Fusion Elemental | Illustration by Michael Komarck
Magic players seem to collectively agree that cards and sets have become more complicated than they used to be. There’s more text on cards these days, they interact with each other in complex ways, and some even have six cards’ worth of text to read (yes, I’m looking at you, Alchemy Horizons: Baldur’s Gate).
Why don’t we take this time to put our feet up, forget about complexity creep, and rewind back to a simpler time by looking at some of Magic’s best vanilla creatures. What do they do, you ask? Absolutely nothing!
What Are Vanilla Creatures in MTG?
Savannah Lions (Masters 25) | Illustration by Winona Nelson
“Vanilla” is a slang term used to describe a creature in Magic that has no abilities. It’s just a basic creature with power and toughness, a type line, and mana cost, and usually a block of flavor text (check out Catacomb Crocodile for some premium vanilla creature flavor text).
Vanilla creatures used to be a mainstay of Magic sets and you could expect to see at least one vanilla creature of each color per set. They’re more of a rarity in modern Magic, with the last new vanilla creatures being printed in 2021’s Strixhaven.
A lot of early vanillas have names that are associated with a certain stat-line and mana value. A 2/1 for a generic mana and a colored mana is referred to as a Goblin Piker. Gray Ogre is the blueprint for a 3-mana 2/2. Cast a Micromancer with no 1-mana spells in your library? Congrats, you just got yourself a Hill Giant.
Today’s list is going to ignore historical impact and focus solely on vanilla creatures that earn their keep in one way or another. It’s a hard feat for a creature with no abilities, but we’ve got a short list of contenders that are doing everything they can to stay relevant.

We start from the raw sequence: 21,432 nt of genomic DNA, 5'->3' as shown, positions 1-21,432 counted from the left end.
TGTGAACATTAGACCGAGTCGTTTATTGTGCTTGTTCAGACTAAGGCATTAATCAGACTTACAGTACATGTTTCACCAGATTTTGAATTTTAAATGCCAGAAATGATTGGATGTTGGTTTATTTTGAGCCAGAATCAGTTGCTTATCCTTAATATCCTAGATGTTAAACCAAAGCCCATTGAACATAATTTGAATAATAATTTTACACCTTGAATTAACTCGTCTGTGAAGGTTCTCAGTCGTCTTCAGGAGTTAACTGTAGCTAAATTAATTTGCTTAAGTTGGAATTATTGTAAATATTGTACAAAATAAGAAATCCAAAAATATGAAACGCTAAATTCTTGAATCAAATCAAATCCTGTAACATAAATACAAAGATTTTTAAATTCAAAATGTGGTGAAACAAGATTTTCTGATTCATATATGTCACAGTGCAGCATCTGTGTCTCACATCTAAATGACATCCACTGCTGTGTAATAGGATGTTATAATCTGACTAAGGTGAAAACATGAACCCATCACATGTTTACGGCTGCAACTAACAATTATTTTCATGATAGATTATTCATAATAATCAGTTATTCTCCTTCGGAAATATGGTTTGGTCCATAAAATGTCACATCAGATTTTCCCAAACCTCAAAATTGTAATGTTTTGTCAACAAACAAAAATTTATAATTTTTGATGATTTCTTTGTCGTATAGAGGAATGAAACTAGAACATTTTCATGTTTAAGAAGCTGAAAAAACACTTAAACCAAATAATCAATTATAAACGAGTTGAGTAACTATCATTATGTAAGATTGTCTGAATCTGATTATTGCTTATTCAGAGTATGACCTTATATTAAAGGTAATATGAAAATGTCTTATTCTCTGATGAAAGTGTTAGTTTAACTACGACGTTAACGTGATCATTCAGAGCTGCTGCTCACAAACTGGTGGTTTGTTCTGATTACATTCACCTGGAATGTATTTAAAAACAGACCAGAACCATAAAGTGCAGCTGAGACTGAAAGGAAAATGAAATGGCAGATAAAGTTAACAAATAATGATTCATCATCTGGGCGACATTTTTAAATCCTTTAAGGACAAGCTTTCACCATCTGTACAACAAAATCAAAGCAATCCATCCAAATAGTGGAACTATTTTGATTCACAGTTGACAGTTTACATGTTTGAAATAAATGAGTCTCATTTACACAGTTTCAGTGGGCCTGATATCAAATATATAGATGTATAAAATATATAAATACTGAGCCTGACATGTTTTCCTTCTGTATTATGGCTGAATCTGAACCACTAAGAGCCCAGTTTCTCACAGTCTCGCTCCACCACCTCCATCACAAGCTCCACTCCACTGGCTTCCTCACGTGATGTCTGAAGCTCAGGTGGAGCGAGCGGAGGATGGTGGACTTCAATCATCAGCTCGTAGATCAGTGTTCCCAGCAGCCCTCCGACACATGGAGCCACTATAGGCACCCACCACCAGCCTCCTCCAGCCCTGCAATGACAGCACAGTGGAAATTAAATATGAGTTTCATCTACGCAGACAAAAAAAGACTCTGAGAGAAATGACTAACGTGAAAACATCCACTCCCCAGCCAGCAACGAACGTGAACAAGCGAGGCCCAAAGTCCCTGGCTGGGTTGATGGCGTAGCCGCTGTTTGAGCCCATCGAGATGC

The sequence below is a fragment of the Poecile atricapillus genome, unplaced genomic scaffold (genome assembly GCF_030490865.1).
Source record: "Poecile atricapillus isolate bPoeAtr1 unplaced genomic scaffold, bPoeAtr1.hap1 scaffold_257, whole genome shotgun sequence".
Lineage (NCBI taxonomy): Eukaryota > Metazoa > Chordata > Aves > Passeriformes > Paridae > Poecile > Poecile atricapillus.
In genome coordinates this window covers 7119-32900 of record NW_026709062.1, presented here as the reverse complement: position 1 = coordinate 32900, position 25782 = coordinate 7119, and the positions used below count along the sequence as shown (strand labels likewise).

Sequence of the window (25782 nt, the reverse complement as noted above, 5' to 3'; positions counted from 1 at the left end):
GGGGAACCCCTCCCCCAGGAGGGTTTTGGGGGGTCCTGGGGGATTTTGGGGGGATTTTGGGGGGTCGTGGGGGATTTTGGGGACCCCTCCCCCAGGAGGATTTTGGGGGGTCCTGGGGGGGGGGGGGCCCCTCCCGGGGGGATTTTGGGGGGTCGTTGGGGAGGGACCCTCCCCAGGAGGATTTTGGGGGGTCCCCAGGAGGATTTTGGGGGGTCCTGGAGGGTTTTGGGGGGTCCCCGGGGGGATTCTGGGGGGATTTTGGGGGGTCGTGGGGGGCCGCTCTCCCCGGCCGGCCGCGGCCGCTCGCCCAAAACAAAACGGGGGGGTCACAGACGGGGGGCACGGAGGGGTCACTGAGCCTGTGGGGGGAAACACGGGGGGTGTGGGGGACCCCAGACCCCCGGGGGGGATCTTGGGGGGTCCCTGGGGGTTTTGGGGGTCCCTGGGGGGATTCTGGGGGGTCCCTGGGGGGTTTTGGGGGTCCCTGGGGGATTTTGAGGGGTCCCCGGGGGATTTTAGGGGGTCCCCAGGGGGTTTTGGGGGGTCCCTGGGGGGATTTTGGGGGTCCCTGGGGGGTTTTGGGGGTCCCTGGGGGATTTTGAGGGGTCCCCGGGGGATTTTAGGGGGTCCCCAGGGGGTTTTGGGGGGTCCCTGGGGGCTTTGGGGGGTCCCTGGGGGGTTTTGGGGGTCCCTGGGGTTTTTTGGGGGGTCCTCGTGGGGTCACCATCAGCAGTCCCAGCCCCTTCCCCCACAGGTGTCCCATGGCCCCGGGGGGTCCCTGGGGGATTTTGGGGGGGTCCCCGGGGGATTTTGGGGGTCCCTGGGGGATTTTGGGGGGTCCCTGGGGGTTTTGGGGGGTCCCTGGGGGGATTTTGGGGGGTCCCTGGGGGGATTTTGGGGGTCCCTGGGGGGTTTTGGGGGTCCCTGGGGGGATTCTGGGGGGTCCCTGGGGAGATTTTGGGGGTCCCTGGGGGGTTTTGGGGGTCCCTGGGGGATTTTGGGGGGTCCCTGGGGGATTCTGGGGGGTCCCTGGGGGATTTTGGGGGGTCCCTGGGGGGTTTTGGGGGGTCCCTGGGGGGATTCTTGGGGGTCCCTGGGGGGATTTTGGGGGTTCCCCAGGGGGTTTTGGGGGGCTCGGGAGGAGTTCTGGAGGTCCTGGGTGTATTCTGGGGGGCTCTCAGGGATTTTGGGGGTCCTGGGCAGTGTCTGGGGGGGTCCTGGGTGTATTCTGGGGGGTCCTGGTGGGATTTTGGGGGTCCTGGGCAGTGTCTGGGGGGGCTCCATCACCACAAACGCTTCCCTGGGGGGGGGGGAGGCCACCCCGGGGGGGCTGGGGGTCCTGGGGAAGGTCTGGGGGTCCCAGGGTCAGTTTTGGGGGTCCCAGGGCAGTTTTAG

What Does French Vanilla Mean?
You might also hear the term “virtual vanilla” on occasion. This refers to a creature that does something the turn it comes into play but works as a normal vanilla creature from that point forward. Creatures like Man-o’-War and Viashino Pyromancer have one-shot ETB effects but no other abilities and are therefore considered virtual vanillas.
Best White Vanilla Creatures
#3. Indomitable Ancients
It’s way easier to jack up a creature’s toughness than its power if Indomitable Ancients is any indication. It’s not the most exciting rare but it’ll hold down the fort for you. It’s good for blocking, toughness-matters decks, and Sir Mix-a-Lot jokes.
#2. Savannah Lions
2/1s for one mana get their nickname from the Alpha Savannah Lions. I’m going to lump all of the vanilla Lions together because they’re all pretty much interchangeable.
White weenie strategies thrive off this type of card and some offer interesting tribal synergies, like Expedition Envoy being an ally.
#1. Isamaru, Hound of Konda
How do you make a legendary creature with no abilities feel exciting and unique? Turns out you can push the stats on a vanilla creature ever-so-slightly and balance it out with the fact that you can only control one copy at a time.